Finally we are beginning to recognize the long standing shortage of Primary Care Physicians! Health and Human Services has approved additional funding for Primary Care Residency training programs. This is just one of the things that will help grow the field of Primary Care. I feel another strategy to increase Primary Care interest for emerging students is to offer loan forgiveness and competetive loan repayment programs, as well as raise reimbursement rates for Primary Care Physicians.
Well, the summer is upon us and it is time to head to the beach! As everyone’s Vitamin D goes up in summer, let’s not forget to put on that sunscreen to prevent skin cancer, skin aging and those nasty wrinkles! But there are just so many products out there so how do you pick what’s right? Well, this article will give you some tips on what we look for when picking the best sunscreen.
One of the most important things to look for when selecting sunscreen is that it should be “Broad Spectrum”. This means that these products protect you against both UVA AND UVB. UVA causes aging and wrinkles, whereas UVB causes most of the sun related skin cancers, sun burns, and inflammation–you need protection from both.
I recommend products which have Titanium Dioxide or Zinc Oxide as their sunscreen agent. These agents are more stable and tend to cause less skin irritation.
I recommend using SPF of 30 or higher, this is because most of us don’t use the recommended amount of sunscreen on our bodies (which is about 1 oz or 30ml at each application for an adult) so using the higher SPF of 30 or more helps compensate. There is no linear relationship with the amount of protection to the level of SPF–so if a product has SPF of 100, it doesn’t mean that it gives you TWICE the protection than SPF 50–it definitely gives you more than SPF 50 but it may not justify the cost. The greater the SPF the sticker the sunscreen can be so pick something that goes on smoothly so you are more likely to continue using it!
Sunscreens should be applied 15 to 30 minutes before sun exposure. This gives enough time for a protective layer to form over the skin. Don’t forget to REAPPLY! You should reapply your sunscreen at least every 2 hours. Sweating and getting in water will wash the sunscreen away, so you need to reapply after each water exposure and after excessive sweating (like after playing beach volleyball or running!). Even if your sunscreen says its water proof, you still need to reapply. In Fact, the FDA will no longer allow products to be labeled as “water-proof” or “sweat-proof” as it is misleading.
Makeup and facial moisturizers that have SPF included in them are good to use as they increase compliance so go ahead and use them!
I recommend all my patients use sunscreen; regardless of the color of their skin! Lighter skin is more likely to have sun damage, aging, burns and skin cancer risk compared to darker colored skin; however, it is important for everyone to use sunscreen! So even though that extra melanin pigment is protecting you, give it a little extra help!
American Academy of Pediatrics recommends avoiding the use of sunscreen in children younger than 6 months of age. It is recommended to have them wear sun protective clothing and keep them in the shade. If sun protective clothing or shade are not available then a small amount of SPF 15 sunscreen can be applied to small areas like the child’s face, top of their ears and back of hands.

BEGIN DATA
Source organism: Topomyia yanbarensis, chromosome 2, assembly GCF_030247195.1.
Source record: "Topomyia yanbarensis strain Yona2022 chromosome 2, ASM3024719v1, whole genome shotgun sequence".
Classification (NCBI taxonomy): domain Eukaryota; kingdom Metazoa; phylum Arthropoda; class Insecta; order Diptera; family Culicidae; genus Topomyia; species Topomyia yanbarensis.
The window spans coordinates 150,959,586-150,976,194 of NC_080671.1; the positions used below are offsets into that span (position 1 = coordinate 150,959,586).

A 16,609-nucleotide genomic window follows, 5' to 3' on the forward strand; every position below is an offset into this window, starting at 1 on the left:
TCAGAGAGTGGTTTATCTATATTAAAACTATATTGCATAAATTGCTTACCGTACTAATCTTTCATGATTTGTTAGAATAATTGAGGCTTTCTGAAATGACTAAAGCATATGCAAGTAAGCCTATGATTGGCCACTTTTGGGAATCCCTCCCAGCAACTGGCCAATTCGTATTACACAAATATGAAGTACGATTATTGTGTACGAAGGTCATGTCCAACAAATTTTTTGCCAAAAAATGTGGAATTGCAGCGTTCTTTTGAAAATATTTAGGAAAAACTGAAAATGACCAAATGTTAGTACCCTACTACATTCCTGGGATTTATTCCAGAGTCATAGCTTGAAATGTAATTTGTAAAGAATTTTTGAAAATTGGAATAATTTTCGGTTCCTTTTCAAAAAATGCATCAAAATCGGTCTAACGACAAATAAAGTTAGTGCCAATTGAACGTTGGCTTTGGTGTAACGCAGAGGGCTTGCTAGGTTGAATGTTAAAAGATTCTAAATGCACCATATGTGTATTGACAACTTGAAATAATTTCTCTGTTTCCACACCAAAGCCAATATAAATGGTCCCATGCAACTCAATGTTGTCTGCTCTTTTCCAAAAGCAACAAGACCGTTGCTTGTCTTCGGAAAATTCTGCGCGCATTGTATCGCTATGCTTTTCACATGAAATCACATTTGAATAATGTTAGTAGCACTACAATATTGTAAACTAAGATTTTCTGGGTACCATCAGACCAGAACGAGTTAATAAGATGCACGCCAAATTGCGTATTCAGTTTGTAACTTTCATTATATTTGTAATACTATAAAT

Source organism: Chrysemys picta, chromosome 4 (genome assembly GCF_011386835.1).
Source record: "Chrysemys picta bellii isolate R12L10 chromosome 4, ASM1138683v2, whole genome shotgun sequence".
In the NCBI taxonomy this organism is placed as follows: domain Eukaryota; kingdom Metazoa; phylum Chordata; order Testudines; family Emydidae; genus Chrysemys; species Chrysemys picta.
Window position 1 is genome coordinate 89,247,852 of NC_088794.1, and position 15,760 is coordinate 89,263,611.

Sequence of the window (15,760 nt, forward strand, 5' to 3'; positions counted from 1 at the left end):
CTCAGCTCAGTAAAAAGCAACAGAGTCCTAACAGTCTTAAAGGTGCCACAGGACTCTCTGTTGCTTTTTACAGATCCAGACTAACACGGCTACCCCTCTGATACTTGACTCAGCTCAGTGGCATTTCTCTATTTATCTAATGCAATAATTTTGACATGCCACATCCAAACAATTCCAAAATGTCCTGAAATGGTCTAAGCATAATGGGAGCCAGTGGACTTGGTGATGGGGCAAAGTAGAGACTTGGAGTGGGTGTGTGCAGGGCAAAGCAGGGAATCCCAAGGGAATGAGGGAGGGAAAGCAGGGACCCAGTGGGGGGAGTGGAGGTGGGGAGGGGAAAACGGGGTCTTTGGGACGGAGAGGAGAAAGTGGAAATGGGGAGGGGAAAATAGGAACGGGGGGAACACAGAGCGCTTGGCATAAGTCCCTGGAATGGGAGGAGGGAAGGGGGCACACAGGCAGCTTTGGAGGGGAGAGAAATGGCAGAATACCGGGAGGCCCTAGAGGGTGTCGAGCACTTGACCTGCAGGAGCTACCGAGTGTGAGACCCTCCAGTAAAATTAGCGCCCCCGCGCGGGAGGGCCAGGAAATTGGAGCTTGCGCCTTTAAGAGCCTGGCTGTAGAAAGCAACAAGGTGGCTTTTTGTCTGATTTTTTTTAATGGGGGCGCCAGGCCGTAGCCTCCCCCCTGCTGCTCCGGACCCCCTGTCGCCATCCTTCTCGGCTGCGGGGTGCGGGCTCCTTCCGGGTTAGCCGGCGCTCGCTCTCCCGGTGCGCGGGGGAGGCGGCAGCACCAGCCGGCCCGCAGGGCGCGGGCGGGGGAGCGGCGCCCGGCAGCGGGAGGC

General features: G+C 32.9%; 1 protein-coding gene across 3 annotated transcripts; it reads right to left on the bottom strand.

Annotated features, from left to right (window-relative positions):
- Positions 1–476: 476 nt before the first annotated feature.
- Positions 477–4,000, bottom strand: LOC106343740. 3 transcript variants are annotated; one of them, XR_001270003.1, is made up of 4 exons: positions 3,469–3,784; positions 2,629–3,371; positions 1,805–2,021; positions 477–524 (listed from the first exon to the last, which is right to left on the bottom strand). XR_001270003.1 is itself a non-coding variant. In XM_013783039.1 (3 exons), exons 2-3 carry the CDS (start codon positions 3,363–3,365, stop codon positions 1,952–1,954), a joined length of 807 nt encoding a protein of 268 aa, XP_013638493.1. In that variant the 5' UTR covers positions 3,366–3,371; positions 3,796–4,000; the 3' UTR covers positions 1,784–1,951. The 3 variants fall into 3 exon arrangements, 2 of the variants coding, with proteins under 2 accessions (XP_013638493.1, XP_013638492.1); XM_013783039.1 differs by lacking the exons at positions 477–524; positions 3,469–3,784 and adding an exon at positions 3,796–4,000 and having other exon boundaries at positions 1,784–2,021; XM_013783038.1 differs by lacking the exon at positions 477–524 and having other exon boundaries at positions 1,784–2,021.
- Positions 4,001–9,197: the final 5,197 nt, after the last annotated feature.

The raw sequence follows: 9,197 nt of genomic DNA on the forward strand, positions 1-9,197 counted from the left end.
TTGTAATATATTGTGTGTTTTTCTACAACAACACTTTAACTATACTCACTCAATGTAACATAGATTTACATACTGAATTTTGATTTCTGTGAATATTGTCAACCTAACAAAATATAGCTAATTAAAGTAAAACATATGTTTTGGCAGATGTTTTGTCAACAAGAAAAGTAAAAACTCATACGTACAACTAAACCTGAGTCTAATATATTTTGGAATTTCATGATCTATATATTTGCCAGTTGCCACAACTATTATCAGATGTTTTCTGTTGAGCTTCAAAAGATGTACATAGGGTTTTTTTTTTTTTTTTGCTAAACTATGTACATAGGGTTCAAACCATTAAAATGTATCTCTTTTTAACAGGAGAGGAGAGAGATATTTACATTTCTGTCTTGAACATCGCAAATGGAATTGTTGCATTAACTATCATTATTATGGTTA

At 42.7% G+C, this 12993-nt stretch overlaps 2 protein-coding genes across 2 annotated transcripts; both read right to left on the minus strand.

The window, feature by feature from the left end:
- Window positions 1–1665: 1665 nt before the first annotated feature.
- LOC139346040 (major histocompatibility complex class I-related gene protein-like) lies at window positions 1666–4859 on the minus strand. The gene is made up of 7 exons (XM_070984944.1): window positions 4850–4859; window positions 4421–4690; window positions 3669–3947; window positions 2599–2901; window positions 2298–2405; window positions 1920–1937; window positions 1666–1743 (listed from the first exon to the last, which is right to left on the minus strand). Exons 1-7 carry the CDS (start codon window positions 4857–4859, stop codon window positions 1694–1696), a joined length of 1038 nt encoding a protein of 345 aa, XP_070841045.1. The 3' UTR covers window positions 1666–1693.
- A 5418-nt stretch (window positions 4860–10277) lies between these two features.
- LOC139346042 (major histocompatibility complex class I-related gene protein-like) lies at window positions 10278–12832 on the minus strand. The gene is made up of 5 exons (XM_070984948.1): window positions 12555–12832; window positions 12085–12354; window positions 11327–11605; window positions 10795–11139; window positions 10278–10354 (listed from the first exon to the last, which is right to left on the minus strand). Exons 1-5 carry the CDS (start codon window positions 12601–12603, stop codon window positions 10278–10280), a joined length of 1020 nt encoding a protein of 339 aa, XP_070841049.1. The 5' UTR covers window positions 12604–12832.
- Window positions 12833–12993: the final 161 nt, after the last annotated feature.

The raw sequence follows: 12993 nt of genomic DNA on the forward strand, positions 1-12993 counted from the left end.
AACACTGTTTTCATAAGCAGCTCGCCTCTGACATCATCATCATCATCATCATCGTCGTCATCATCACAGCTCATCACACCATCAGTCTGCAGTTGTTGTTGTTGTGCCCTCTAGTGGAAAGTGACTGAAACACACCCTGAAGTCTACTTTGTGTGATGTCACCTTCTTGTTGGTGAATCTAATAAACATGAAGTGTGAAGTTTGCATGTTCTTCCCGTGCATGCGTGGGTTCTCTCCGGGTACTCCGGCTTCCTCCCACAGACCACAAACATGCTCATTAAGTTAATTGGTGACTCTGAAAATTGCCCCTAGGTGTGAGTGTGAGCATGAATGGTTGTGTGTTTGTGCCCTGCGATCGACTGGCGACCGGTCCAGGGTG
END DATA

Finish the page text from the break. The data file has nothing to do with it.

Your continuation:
High Blood Pressure, or Hypertension, is one of the leading health problems in our society. There are many different types of excellent medications we have to help lower blood pressure; however, I like to encourage NON-MEDICATION ways of lowering blood pressure as the first step for my patients. [Of course, if your blood pressure is very high, sometimes we have to use medicines first to get you in a safe zone in conjunction with alternative strategies]
BLOOD PRESSURE NUMBERS:
Below are some alternative strategies to help you lower your blood pressure.
Obesity/Overweight and hypertension have a strong relationship. Weight loss significantly helps lower blood pressure. Studies show that losing 8Kg of weight results in blood pressure drops of 8.5 points in your Systolic Blood Pressure (SBP–the TOP number of your blood pressure reading) and 6.5 points in your Diastolic Blood Pressure (DBP–the BOTTOM number of your blood pressure reading).
All forms of excercising including Aerobic (cardiovascular excercise), Dynamic Resistence, and Isometric Handgrips have been shown to help with lowering of blood pressure. Excercising alone can help lower your blood pressure readings by 3.5 points on the SBP and 2.5 points on the DBP.
REDUCE SALT AND SODIUM!
Sodium or Salt can increase your blood pressure. Unfortunately, in general our diet is quite high in salt. There are many different sources of salt that we need to be aware of. Table salt or salt we add to our foods is a definite source, but there are many foods that are inherently high in salt. Foods such as: deli meats, cold cuts, canned foods, and soups are to name a few. Processed and packaged foods are also very high in salt/sodium. As a general rule, any food that has to stay fresh for a prolonged period of time until you are ready to eat it, is high in sodium/salt because salt is a natural preservative. So try to avoid microwave dinners, frozen meals, and canned foods OR look for Low Salt/Sodium versions of these foods. Eating and cooking fresh is the best way to go!
Eating out at restaurants can also open you to getting foods high in sodium. Foods with a lot of spices, marinades, sauces have high sodium. Certain cuisines are inherently high in sodium/salt such as Thai, Chinese, and Indian to name a few.